Parrots Over Puerto Rico, by Susan L. Roth and Cindy Trumbore, is everything good about picture books. The book is unique and colorful and had me reacting with grins and smiles and gasps.
A few of the newest picture books I’ve read have had some novel approaches to the genre. This 2014 publication from Lee & Low Books is one of them. It is aligned sideways. or rather, longways. Meaning, when you open the book you have to turn it so you are flipping pages up, rather than to the left. This format is necessary to accommodate Susan L. Roth’s stunning collage illustrations, which show the height of the trees, and the birds far up in them. The collages are intricately detailed and vibrant; they are simply gorgeous.
The story of the Puerto Rican Parrots is also the history of the island. It walks through people’s habitation and use of the island, the wars and changes in nationality that washed over those shores. We learn how this once prolific species of native parrots was slowly hunted and captured, their forests cuts, and their nesting trees overtaken by invasive species. As per usual with humans, it wasn’t until there were only twenty-four parrots counted in the wild, that people finally decided to turn things around. The last third of the book shows the process that scientists took, and are taking, to build safe aviaries, hatch eggs in captivity, and protect the wild population.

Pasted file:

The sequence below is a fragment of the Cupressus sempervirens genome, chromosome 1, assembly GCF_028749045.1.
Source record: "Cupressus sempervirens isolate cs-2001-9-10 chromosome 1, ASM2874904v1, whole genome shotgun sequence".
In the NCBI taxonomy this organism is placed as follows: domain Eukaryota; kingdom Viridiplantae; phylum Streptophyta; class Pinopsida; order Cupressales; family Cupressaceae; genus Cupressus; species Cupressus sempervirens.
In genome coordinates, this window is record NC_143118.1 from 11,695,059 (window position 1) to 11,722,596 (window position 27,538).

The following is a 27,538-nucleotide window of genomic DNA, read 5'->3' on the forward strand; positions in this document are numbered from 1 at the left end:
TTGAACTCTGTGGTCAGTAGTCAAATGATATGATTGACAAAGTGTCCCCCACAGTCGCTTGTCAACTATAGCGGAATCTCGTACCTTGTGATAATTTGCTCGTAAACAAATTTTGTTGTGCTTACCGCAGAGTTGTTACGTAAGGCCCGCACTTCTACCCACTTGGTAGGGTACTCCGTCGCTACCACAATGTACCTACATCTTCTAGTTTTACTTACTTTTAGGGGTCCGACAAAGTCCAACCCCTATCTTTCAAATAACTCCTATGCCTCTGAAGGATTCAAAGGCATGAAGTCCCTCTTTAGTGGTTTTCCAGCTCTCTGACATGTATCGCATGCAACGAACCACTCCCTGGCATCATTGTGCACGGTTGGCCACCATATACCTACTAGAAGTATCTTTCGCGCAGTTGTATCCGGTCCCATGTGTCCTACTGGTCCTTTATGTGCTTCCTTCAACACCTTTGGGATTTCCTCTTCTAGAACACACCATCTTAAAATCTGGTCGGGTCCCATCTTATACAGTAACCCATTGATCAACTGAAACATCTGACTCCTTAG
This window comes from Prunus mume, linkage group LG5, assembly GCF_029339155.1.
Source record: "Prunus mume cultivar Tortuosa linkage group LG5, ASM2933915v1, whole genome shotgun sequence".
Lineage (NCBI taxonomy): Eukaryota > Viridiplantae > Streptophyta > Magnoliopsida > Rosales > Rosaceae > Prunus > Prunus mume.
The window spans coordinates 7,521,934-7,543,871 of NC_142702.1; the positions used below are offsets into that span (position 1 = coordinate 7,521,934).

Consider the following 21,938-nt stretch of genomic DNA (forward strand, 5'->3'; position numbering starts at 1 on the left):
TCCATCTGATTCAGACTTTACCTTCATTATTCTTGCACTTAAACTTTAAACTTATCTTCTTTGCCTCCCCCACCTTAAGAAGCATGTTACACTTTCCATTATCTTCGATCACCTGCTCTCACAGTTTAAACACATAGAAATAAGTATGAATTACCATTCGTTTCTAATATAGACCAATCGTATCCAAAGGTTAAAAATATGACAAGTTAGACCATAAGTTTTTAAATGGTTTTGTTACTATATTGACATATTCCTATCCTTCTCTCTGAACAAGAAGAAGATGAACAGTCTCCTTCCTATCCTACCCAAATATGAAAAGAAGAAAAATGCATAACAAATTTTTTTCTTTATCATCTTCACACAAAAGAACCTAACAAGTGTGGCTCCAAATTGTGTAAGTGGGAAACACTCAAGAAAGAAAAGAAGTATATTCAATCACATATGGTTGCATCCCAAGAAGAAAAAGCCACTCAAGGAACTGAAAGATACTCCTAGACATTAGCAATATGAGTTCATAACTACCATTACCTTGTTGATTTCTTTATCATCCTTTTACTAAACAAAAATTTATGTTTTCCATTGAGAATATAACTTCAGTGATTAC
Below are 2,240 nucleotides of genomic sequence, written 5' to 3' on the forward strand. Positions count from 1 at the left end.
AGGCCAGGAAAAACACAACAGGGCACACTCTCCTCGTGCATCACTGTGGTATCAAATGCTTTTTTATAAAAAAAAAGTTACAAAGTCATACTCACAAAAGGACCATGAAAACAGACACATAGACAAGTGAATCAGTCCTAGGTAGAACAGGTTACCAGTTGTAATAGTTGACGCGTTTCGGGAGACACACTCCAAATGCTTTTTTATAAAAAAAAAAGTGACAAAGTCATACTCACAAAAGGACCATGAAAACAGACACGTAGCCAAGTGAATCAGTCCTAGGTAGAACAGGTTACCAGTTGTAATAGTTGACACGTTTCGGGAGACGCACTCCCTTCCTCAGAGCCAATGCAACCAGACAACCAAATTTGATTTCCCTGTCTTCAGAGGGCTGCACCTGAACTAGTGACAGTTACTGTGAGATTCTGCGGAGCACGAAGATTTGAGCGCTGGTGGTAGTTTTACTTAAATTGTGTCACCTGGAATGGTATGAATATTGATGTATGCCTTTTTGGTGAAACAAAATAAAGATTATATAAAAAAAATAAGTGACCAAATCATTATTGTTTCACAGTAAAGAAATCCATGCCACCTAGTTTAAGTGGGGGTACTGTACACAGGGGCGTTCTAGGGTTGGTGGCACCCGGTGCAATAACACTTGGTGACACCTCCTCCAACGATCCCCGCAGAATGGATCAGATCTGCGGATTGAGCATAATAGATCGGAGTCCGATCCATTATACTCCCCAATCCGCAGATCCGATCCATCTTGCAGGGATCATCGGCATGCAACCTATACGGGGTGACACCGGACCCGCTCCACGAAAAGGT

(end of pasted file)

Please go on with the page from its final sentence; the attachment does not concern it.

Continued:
Most awe-inspiring to me was that scientists taught the captive raised parrots how to avoid raptors on the hunt. They made a little leather protection vest to put on a parrot, then set a hawk loose on it, to demonstrate to the other parrots what an attack looked like. The parrot with the leather vest was protected, and the other parrots got a good show. Predator-aversion training, they called it. Who knew?
Parrots Over Puerto Rico, though non-traditional in some ways, still has the requisite last pages of actual photos and more detailed information about the scientists’ work with the parrots, a timeline of parrot life on the island, and a final hopeful attitude about what’s next for these birds. The goal remains that by 2020 the parrots will no longer be listed as endangered. It’s books like this that make me think we just might get there.
It’s STEM Friday! (STEM is Science, Technology, Engineering, and Mathematics)
Copyright © 2014 Amanda K. Jaros All Rights Reserved.